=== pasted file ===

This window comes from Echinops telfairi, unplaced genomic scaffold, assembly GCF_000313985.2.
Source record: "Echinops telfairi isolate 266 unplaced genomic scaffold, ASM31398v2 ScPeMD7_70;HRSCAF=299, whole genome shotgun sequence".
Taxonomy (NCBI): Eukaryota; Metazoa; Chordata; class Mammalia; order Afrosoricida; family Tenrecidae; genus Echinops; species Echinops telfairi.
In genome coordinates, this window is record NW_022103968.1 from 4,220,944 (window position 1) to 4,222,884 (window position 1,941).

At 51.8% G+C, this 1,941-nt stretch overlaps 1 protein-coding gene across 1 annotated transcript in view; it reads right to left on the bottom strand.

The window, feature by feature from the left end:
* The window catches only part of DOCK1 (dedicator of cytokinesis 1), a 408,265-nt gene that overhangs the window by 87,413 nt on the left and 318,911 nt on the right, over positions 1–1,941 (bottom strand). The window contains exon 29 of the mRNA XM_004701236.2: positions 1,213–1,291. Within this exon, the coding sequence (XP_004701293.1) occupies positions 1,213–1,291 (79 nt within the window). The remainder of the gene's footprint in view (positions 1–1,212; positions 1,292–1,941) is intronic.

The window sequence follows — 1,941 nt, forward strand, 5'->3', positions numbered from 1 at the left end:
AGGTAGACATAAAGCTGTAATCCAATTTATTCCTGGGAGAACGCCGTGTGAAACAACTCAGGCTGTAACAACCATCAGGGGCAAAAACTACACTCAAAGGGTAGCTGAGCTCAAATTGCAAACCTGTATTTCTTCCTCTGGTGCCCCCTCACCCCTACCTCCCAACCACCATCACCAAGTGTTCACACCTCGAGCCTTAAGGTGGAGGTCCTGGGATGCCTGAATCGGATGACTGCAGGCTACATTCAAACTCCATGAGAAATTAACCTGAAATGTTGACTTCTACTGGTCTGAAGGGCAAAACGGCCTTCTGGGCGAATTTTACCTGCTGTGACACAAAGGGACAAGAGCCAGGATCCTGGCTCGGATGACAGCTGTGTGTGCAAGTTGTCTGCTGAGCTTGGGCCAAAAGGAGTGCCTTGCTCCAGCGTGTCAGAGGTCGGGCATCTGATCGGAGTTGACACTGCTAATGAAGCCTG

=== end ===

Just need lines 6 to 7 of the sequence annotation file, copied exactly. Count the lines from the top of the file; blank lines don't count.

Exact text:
The window, feature by feature from the left end:
* The window catches only part of DOCK1 (dedicator of cytokinesis 1), a 408,265-nt gene that overhangs the window by 87,413 nt on the left and 318,911 nt on the right, over positions 1–1,941 (bottom strand). The window contains exon 29 of the mRNA XM_004701236.2: positions 1,213–1,291. Within this exon, the coding sequence (XP_004701293.1) occupies positions 1,213–1,291 (79 nt within the window). The remainder of the gene's footprint in view (positions 1–1,212; positions 1,292–1,941) is intronic.